Analysis of cases diagnosed with fetal intracranial anomalies of a Tertiary Care Center
Objective: Our aim is to evaluate the analysis of perinatal characteristics of cases diagnosed with fetal intracranial anomaly of tertiary care center over the last 10 years.
Methods: A cross-sectional study of 59 pregnant women diagnosed with fetal brain anomalies between 11 and 33 weeks of gestational age (GA). The data were collected from the archive. After that, intracranial anomalies were divided into subtypes and how often they are seen. Descriptive statistics of collected variables were calculated.
Results: 59 cases were diagnosed with an average of 19.3 ± 5.4 weeks of gestational age. Karyotype abnormality was detected in 18.6% of cases. The most common intracranial anomalies in our study were ventriculomegaly (35.6%), Arnold Chiari malformation (20.3%) and encephalocele (20.3%).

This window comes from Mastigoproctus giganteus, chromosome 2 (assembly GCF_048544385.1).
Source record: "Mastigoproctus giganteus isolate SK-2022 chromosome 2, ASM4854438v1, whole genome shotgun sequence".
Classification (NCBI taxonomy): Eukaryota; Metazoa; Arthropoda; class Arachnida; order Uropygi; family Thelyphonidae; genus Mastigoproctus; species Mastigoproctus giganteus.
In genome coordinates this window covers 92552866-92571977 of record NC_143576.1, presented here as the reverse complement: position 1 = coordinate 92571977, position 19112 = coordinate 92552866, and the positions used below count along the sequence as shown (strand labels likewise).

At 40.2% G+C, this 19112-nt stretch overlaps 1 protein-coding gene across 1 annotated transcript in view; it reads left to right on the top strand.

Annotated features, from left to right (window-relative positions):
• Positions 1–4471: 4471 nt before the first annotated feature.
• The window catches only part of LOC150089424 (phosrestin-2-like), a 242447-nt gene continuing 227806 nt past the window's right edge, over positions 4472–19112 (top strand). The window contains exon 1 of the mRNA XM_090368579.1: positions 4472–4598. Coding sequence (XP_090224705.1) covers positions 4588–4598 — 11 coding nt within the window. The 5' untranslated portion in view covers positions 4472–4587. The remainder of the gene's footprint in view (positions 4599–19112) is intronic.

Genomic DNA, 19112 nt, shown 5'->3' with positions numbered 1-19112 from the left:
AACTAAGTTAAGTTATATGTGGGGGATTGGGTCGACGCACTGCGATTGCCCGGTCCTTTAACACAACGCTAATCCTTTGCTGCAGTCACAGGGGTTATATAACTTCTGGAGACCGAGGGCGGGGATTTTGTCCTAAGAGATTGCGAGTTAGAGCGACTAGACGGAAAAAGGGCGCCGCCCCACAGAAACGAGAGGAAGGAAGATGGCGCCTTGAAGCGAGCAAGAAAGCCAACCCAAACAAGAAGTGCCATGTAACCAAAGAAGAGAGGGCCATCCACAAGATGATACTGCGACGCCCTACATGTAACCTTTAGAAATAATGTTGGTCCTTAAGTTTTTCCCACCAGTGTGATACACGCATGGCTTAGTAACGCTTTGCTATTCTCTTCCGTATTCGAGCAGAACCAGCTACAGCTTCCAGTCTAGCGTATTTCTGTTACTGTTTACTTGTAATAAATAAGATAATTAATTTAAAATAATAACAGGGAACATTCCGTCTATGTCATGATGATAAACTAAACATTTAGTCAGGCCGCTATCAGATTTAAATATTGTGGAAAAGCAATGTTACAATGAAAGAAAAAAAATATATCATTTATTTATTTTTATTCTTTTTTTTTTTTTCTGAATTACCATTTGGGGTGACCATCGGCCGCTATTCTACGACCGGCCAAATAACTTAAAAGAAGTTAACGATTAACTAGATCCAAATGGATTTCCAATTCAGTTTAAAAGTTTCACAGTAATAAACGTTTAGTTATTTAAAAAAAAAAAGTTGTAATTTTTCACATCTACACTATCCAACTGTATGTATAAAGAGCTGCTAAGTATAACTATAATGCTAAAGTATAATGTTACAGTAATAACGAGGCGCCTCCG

Conclusion: Despite the challenges of early gestation, accuracy in diagnosing and counseling to family for fetal brain anomalies before 24 weeks' GA was high. A multidisciplinary approach involving pediatrics, genetics, and neurosurgery, radiology, and obstetrics and gynecology departments is crucial for counseling on perinatal diagnosis.
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